Parachute deployment is usually a fairly simple—if crucial—operation. A small pilot parachute tossed into the wind might pull free a pin securing the main parachute container and then drag the larger chute out and into the airstream, where its lines release and it fills with air.
Little in spaceflight, though, is simple.
As the Orion spacecraft careened sidelong back to Earth during its first test flight in December 2014, a precisely coordinated series of events had to go off just as planned to slow the 21,000-pound vehicle from speeds around 350 mph at an altitude of 23,000 feet to just 20 mph by the time it plunked down into the Pacific Ocean four and a half minutes later.
After a set of parachutes and pyrotechnic piston thrusters removed the cover of the capsule’s forward bay, mortars inside the bay fired a pair of drogue parachutes to slow and stabilize the craft’s fall before they were cut loose to make way for the three 116-foot-wide main parachutes to be pulled free by pilot parachutes. The main chutes even filled in synchronized stages, as circles of line, called reefs, that held them partially closed were cut.
Everything went off without a hitch. We know this because the deployment also awakened a high-speed, high-resolution video camera within the forward bay that was custom-made to capture the entire sequence at speeds up to 1,000 frames per second. After all, if there was a snag, engineers needed to know precisely what went wrong and when.
In spaceflight, cameras aren’t simple either. Not only did the engineers at Johnson Space Center and Lockheed Martin, who were designing and building the capsule, want a camera with higher-speed memory storage than any in existence at the time, but the device would also have to meet a host of other requirements.
“A camera with additional memory, controls, and environmental ruggedness, built in a sealed container that would withstand both the space vacuum and water immersion after landing, was required,” says Vic Studer, video systems lead at Johnson. “The device also needed to be very small and lightweight and run on low power. No camera existed that could meet all these requirements.”
Some came close, though. A company called Integrated Design Tools (IDT), located in Pasadena, California, specializes in cameras mainly aimed at the industrial and scientific markets, for uses like crash testing, which also requires rugged, high-speed cameras.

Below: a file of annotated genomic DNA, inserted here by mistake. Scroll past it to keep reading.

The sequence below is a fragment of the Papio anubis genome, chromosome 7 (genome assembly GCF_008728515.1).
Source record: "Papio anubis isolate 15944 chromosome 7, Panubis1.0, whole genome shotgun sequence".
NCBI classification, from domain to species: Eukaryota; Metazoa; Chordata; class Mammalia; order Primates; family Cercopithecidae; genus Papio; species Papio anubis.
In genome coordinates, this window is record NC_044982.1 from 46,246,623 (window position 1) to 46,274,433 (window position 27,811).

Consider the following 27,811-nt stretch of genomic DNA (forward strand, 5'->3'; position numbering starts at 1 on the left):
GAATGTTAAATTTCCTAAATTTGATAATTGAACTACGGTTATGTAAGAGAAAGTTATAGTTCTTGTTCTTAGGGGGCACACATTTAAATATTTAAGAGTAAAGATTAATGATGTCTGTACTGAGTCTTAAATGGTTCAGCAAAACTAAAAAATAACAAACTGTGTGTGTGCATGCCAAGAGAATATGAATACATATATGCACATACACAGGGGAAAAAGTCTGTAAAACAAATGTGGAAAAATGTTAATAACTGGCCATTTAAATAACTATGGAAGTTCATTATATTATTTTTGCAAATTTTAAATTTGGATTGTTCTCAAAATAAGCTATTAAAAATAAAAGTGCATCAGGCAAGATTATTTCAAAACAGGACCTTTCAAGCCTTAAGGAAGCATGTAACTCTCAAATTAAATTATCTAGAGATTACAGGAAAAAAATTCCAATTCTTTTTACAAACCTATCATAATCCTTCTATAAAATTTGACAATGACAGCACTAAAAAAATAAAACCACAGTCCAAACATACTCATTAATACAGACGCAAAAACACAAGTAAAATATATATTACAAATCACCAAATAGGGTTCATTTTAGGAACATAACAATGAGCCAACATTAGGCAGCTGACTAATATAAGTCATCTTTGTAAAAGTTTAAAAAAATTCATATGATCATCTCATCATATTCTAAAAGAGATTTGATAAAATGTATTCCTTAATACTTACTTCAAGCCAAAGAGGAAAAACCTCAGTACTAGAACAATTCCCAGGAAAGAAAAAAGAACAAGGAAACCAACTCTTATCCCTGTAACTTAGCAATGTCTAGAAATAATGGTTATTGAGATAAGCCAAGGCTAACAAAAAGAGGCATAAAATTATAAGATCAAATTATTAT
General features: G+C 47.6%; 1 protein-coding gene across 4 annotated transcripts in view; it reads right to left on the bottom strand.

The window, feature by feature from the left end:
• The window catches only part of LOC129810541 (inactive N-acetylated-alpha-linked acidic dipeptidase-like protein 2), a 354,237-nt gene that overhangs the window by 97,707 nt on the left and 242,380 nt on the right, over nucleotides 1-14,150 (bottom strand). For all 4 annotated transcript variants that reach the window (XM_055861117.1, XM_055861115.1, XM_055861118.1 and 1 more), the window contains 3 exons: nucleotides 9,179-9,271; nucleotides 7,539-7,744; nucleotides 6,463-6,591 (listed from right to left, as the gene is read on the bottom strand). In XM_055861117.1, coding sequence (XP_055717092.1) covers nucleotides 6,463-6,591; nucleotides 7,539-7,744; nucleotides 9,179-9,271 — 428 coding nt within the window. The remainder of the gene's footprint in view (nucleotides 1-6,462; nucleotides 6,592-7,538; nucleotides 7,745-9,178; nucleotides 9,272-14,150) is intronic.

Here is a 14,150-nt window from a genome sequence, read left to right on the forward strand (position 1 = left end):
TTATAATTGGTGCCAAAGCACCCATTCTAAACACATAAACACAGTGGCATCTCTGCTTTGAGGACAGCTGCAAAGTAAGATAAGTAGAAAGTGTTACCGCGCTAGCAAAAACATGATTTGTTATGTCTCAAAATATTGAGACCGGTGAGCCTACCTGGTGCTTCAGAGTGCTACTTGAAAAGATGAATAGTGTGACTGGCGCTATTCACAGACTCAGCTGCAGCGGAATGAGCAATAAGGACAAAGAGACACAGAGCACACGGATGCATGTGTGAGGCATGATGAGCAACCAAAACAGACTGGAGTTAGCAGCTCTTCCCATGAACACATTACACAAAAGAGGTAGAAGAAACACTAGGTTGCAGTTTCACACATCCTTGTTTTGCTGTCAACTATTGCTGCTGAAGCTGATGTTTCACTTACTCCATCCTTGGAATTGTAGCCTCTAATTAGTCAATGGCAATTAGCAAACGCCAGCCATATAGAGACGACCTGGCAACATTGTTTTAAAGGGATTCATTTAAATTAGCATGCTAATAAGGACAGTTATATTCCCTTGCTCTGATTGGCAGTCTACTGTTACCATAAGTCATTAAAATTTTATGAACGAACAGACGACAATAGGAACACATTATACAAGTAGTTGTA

NASA and Lockheed Martin approached IDT with a request for a camera that would meet their stringent set of requirements.
“We had to come up with an elegant solution that was also cost-effective enough for the Government to accept it,” says Luiz Lourenco, CEO of IDT, which ended up providing several cameras for the project through a subcontract with Lockheed Martin. “Our pride is that we were able to do it with very limited resources.”
Most high-speed cameras are “what we call bricks,” Lourenco says, meaning they’re large and heavy, which runs counter to any space mission. Every pound it launches into space costs NASA about $10,000, and room aboard a capsule is extremely tight. So the company created an ultra-compact camera that fits in the palm of a hand.
The device had to survive not only the violence of liftoff and the saltwater of splashdown but also the radiation beyond Earth’s protective atmosphere. There, radiation threatens what Lourenco calls “the soul of the electronics”—the memory chips and software, the computation model that will execute a series of commands, adjusting them according to feedback loops.
Such a sequence of commands might mean waking up and beginning to record at 1,000 frames per second, then slowing to 60 and speeding back up to 500 as events unfold, Lourenco explains. To preprogram this sequence of recordings, the company created what it calls “mission mode.” The parameters—such as frame rates, durations, and shutter speeds—for up to 64 recording events are entered into an Excel spreadsheet, which is loaded into the camera to program a series of separate video shoots or a continuous recording at different speeds.
The camera also must automatically adjust for light exposure with each image it captures, even at hundreds of images per second.
The biggest challenge, though, was enabling the camera’s computer to back up the data nearly as fast as it acquired it, storing each frame as it was recorded. Most high-speed imaging technology saves video to what’s known as volatile memory, which loses all stored data when the power is cut. This would mean that if the camera aboard Orion experienced a broken cable or other glitch, all the parachute data from a very costly test run would be lost. The camera also needed all the video backed up before switching off for splashdown.